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Thyroid Eye Disease (TED) Symptoms and Treatment

Sometimes called Graves' eye, thyroid eye disease (TED) is an autoimmune response targeting the back of the eye, damaging the eye muscles. The first signs are redness, swelling, dry eyes, and pain behind the eyes. Over time, the swelling becomes more pronounced, creating the illusion of staring or bulging eyes.

When thyroid eye disease is caught early, there is a higher chance symptoms can be eased and eventually reversed. Left untreated, the disease may lead to chronic pain, vision complications, or even blindness. It's important to identify symptoms early and meet with an opthamologist to build a treatment regimen that works for you.


Risk Factors of Thyroid Eye Disease

TED is associated with an overactive thyroid, aka Graves' disease, leading some to call it Graves' eye. Smoking increases the chances of developing TED, and heavier smoking is associated with more severe symptoms.


Signs and Symptoms
  • Inflammation of the eyes and eyelids
  • Redness and swelling (but usually no itchiness)
  • Pain in or behind the eyes that worsens when looking at the edges of your vision
  • Dry eyes
  • Watery eyes

  • Appearance of staring or bulging eyes
  • Strabismus (misaligned eyes)
  • Blurred Vision
  • Double vision
  • Difficulty moving one or both eyes

Don't Have an Overactive Thyroid?

A healthy thyroid does not rule out thyroid eye disease. Thyroid eye disease is often caused by an overactive thyroid, but the two may occur independent of each other.

While an overactive thyroid may lead to TED, an underactive thyroid causes the same symptoms. If an underactive thyroid is treated, the associated symptoms typically improve on their own.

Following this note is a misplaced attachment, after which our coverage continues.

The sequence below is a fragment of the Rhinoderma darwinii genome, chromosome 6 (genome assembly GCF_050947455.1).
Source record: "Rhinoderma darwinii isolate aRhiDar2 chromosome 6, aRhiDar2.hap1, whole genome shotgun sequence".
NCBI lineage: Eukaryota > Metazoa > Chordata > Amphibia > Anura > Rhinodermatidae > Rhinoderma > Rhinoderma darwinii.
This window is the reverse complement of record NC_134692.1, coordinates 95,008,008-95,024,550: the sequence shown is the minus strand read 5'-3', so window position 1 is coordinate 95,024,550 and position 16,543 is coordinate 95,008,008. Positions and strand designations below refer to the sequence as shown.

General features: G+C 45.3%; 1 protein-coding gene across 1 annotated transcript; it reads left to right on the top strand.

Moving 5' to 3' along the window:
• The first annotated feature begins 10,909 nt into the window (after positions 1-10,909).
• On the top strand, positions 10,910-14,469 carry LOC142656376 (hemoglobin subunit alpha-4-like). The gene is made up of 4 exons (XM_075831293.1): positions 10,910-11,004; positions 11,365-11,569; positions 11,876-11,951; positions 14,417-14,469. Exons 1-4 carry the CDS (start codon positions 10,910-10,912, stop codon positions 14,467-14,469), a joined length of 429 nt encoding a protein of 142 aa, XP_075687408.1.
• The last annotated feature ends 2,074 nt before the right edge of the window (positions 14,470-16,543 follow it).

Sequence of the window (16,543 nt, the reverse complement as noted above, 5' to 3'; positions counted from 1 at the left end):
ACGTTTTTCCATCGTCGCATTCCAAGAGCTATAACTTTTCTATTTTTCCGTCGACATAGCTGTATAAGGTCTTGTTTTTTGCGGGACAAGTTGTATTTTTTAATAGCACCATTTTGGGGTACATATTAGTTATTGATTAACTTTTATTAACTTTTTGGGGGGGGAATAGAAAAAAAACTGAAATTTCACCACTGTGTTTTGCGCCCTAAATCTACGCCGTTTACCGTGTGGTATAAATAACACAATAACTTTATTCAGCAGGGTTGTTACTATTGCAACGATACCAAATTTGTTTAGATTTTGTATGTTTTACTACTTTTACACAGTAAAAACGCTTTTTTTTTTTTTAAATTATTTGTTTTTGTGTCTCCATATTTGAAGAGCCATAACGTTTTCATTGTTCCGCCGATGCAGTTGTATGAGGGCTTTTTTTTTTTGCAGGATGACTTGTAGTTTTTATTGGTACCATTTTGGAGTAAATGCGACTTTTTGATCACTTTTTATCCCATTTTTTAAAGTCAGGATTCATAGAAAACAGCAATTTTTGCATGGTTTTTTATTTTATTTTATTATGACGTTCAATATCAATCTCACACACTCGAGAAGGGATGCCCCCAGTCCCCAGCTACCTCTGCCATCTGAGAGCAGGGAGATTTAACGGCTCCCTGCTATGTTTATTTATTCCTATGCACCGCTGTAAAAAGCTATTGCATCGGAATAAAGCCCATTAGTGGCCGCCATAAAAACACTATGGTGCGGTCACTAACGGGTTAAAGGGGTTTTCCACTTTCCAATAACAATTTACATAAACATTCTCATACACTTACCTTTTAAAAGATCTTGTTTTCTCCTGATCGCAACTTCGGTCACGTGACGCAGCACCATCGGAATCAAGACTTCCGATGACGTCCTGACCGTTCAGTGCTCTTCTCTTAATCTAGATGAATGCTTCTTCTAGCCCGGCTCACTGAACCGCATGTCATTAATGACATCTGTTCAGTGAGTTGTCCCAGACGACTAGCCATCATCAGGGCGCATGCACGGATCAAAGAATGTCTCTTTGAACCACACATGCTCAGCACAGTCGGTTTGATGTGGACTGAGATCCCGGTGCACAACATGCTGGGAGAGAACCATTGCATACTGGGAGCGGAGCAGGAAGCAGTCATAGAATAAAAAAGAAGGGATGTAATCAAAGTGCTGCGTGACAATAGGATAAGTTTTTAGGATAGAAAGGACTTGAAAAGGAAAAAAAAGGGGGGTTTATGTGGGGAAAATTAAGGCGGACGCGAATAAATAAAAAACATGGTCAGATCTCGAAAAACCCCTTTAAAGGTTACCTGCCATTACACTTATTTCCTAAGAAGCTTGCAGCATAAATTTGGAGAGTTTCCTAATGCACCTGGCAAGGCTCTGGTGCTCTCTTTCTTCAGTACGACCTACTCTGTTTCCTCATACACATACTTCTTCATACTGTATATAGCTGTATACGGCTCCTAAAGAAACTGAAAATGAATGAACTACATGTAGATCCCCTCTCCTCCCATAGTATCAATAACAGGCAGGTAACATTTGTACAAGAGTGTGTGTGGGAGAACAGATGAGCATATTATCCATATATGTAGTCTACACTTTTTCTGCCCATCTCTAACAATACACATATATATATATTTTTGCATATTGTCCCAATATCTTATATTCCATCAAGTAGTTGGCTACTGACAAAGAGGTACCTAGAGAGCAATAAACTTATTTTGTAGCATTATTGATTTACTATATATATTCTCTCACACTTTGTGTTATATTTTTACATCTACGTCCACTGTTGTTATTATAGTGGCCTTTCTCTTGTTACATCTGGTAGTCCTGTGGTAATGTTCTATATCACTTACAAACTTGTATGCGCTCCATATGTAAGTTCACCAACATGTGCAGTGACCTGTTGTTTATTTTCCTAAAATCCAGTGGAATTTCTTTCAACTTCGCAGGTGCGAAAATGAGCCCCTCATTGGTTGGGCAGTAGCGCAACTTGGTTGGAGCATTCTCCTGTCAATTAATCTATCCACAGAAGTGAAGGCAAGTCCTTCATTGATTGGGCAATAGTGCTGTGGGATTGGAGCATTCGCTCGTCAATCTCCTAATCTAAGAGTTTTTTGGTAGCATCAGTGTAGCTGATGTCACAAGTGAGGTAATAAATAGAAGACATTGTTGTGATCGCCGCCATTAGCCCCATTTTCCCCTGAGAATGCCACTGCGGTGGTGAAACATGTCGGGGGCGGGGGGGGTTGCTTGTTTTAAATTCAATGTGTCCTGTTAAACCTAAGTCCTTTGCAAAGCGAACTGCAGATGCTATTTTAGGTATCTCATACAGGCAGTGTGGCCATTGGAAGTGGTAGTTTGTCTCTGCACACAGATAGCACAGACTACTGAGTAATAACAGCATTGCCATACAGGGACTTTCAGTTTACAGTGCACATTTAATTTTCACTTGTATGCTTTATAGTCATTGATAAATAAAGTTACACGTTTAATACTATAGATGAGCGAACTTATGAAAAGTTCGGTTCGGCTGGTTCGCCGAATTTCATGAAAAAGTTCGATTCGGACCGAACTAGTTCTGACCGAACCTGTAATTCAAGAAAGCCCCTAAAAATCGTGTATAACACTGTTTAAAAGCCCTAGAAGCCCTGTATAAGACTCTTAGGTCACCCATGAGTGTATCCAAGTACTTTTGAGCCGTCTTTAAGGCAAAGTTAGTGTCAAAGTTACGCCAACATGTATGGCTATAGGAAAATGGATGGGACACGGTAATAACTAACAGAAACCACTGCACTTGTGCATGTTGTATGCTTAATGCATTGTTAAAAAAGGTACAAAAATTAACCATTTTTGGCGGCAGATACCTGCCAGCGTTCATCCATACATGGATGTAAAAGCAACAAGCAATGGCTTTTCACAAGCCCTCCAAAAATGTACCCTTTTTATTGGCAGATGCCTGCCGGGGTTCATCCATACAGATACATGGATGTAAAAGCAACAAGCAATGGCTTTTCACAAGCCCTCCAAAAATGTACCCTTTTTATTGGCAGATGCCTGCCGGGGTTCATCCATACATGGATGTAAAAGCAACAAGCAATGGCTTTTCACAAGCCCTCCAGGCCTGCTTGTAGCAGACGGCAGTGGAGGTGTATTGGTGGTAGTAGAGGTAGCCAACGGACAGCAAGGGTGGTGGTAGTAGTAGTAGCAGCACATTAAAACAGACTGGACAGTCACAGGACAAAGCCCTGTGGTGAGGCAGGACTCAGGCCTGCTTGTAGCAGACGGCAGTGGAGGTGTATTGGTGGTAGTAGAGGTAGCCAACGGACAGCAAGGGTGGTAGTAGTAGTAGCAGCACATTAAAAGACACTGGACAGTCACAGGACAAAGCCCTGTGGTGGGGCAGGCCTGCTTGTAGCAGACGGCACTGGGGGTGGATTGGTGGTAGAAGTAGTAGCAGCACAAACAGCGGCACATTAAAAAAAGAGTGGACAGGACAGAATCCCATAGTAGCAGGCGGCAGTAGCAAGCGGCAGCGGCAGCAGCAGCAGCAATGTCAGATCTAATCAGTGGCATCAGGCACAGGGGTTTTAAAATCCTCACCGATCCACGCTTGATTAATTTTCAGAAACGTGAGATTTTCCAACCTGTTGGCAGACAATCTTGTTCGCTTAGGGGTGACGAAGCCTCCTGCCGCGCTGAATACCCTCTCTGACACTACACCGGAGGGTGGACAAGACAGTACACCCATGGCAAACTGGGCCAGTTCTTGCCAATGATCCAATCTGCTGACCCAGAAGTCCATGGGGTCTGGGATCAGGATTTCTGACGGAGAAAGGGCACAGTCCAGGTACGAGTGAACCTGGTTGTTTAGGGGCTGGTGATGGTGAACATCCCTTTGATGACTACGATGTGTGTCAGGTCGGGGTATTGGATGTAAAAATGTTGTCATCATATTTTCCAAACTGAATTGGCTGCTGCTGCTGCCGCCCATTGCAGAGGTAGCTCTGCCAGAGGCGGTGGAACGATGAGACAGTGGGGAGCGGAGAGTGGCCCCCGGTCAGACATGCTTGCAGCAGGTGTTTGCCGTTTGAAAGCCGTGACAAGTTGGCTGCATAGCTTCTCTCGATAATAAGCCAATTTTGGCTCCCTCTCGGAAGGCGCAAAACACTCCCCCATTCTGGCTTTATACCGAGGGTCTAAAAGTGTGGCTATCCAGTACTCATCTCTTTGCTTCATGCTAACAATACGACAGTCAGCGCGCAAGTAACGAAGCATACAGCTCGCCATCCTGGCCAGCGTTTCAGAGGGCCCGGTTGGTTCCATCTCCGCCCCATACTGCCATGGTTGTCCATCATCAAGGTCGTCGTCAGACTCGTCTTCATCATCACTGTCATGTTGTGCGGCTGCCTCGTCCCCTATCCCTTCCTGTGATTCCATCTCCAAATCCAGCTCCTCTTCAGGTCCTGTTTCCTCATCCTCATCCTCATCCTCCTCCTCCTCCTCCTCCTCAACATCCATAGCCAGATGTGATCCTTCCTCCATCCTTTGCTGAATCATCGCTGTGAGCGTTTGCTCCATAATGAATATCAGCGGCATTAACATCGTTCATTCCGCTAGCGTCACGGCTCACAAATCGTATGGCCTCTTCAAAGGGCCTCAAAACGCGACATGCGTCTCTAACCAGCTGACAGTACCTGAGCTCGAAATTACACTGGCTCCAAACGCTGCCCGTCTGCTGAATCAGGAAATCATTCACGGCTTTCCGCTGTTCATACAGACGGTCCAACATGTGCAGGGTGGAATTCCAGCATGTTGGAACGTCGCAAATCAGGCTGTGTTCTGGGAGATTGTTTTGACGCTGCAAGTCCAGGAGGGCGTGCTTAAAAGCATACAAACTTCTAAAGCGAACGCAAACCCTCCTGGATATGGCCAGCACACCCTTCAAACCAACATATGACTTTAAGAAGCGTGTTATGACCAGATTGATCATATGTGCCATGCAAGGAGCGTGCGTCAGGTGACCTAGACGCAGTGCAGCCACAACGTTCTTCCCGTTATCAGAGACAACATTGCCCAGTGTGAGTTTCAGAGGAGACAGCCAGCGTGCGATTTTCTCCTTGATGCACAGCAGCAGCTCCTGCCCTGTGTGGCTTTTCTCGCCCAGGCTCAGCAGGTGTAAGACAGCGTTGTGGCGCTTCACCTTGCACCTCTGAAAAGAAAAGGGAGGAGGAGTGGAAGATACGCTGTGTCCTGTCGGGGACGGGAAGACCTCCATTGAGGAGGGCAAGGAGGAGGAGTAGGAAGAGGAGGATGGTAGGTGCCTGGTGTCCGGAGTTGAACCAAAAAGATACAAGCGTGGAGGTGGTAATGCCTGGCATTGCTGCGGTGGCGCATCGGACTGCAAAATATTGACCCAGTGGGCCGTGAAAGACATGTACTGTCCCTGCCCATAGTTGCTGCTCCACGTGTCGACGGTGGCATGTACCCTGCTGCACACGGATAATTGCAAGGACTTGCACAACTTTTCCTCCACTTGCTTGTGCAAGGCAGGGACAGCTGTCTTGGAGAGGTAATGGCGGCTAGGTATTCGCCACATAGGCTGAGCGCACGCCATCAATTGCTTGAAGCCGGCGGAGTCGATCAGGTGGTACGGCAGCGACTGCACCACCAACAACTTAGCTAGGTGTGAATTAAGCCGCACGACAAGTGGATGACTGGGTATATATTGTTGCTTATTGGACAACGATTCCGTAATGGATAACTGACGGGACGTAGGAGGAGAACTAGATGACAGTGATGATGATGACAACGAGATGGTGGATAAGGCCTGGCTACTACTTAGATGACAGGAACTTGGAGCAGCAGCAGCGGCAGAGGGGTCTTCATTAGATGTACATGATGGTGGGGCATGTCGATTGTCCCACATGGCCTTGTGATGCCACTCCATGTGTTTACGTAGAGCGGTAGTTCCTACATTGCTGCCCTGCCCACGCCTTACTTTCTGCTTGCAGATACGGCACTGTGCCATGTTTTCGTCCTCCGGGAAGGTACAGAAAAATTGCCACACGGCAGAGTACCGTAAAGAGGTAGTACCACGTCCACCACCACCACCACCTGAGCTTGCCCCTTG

Early Treatment Options

As an autoimmune disease, TED sometimes gets worse before it gets better. There is a variety of treatments to reduce and alleviate symptoms and keep the eyes healthy while the disease runs its course. However, surgery is not recommended until the disease has become stable.


Universal TED Treatment

Vitamin E, aka selenium, is your best defense against thyroid eye disease. The recommended dosage is 100 micrograms per day. You can also supplement your diet with nuts and leafy greens. Sunflower seeds and almonds are especially rich in vitamin E.

A healthy diet helps greatly against an overactive thyroid, which, in turn, may ease the symptoms of TED.

Most importantly, if you smoke, it's vital to stop or cut down on smoking in order to mitigate symptoms.


Treatment for Dry Eyes

There are several quality options to keep the eyes moist through the course of TED:

  • Artificial tears
  • Nighttime ointment
  • Gels
  • Topical steroids (loteprednol, fluorometholone)

A persistent regiment of one or several dry eye treatments will alleviate the worst of the symptoms. See more information on dry eye treatment.


Congestion Relief